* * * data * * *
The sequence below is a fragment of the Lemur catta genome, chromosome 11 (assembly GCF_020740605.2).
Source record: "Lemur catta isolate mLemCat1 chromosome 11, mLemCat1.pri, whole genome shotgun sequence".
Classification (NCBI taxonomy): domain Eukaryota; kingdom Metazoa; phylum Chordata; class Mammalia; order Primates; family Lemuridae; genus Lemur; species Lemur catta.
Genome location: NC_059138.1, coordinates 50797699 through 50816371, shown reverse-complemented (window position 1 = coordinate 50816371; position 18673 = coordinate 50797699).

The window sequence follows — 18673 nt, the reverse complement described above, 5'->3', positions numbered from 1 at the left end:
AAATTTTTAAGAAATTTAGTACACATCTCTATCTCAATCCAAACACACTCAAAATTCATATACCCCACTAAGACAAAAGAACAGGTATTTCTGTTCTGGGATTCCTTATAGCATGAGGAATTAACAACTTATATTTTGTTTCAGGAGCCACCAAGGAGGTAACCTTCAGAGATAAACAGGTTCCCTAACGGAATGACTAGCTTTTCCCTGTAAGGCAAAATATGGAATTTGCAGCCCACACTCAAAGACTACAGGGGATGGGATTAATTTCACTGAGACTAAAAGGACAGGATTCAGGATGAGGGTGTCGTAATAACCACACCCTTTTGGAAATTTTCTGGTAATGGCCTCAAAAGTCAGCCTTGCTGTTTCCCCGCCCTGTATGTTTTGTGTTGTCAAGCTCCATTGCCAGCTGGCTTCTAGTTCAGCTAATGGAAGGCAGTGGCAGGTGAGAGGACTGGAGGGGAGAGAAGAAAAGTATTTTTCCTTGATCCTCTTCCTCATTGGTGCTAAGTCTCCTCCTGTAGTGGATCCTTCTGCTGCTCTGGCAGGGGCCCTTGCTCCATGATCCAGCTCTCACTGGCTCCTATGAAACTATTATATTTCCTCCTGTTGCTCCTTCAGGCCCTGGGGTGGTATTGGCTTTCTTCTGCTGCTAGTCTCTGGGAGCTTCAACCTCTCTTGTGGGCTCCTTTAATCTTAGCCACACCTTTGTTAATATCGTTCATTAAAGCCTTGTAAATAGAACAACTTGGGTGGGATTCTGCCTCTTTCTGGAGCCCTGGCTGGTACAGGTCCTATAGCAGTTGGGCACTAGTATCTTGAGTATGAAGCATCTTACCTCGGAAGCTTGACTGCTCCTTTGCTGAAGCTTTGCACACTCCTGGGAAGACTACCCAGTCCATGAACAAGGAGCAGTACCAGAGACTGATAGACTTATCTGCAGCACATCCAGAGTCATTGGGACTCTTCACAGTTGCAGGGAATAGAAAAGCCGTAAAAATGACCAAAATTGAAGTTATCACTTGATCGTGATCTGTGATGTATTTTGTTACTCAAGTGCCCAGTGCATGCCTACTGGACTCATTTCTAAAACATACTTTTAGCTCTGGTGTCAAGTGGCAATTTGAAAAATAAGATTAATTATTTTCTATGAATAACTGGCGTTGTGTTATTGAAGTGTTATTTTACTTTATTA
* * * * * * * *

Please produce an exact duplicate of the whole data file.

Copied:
The sequence below is a fragment of the Lemur catta genome, chromosome 11 (assembly GCF_020740605.2).
Source record: "Lemur catta isolate mLemCat1 chromosome 11, mLemCat1.pri, whole genome shotgun sequence".
Classification (NCBI taxonomy): domain Eukaryota; kingdom Metazoa; phylum Chordata; class Mammalia; order Primates; family Lemuridae; genus Lemur; species Lemur catta.
Genome location: NC_059138.1, coordinates 50797699 through 50816371, shown reverse-complemented (window position 1 = coordinate 50816371; position 18673 = coordinate 50797699).

The window sequence follows — 18673 nt, the reverse complement described above, 5'->3', positions numbered from 1 at the left end:
AAATTTTTAAGAAATTTAGTACACATCTCTATCTCAATCCAAACACACTCAAAATTCATATACCCCACTAAGACAAAAGAACAGGTATTTCTGTTCTGGGATTCCTTATAGCATGAGGAATTAACAACTTATATTTTGTTTCAGGAGCCACCAAGGAGGTAACCTTCAGAGATAAACAGGTTCCCTAACGGAATGACTAGCTTTTCCCTGTAAGGCAAAATATGGAATTTGCAGCCCACACTCAAAGACTACAGGGGATGGGATTAATTTCACTGAGACTAAAAGGACAGGATTCAGGATGAGGGTGTCGTAATAACCACACCCTTTTGGAAATTTTCTGGTAATGGCCTCAAAAGTCAGCCTTGCTGTTTCCCCGCCCTGTATGTTTTGTGTTGTCAAGCTCCATTGCCAGCTGGCTTCTAGTTCAGCTAATGGAAGGCAGTGGCAGGTGAGAGGACTGGAGGGGAGAGAAGAAAAGTATTTTTCCTTGATCCTCTTCCTCATTGGTGCTAAGTCTCCTCCTGTAGTGGATCCTTCTGCTGCTCTGGCAGGGGCCCTTGCTCCATGATCCAGCTCTCACTGGCTCCTATGAAACTATTATATTTCCTCCTGTTGCTCCTTCAGGCCCTGGGGTGGTATTGGCTTTCTTCTGCTGCTAGTCTCTGGGAGCTTCAACCTCTCTTGTGGGCTCCTTTAATCTTAGCCACACCTTTGTTAATATCGTTCATTAAAGCCTTGTAAATAGAACAACTTGGGTGGGATTCTGCCTCTTTCTGGAGCCCTGGCTGGTACAGGTCCTATAGCAGTTGGGCACTAGTATCTTGAGTATGAAGCATCTTACCTCGGAAGCTTGACTGCTCCTTTGCTGAAGCTTTGCACACTCCTGGGAAGACTACCCAGTCCATGAACAAGGAGCAGTACCAGAGACTGATAGACTTATCTGCAGCACATCCAGAGTCATTGGGACTCTTCACAGTTGCAGGGAATAGAAAAGCCGTAAAAATGACCAAAATTGAAGTTATCACTTGATCGTGATCTGTGATGTATTTTGTTACTCAAGTGCCCAGTGCATGCCTACTGGACTCATTTCTAAAACATACTTTTAGCTCTGGTGTCAAGTGGCAATTTGAAAAATAAGATTAATTATTTTCTATGAATAACTGGCGTTGTGTTATTGAAGTGTTATTTTACTTTATTA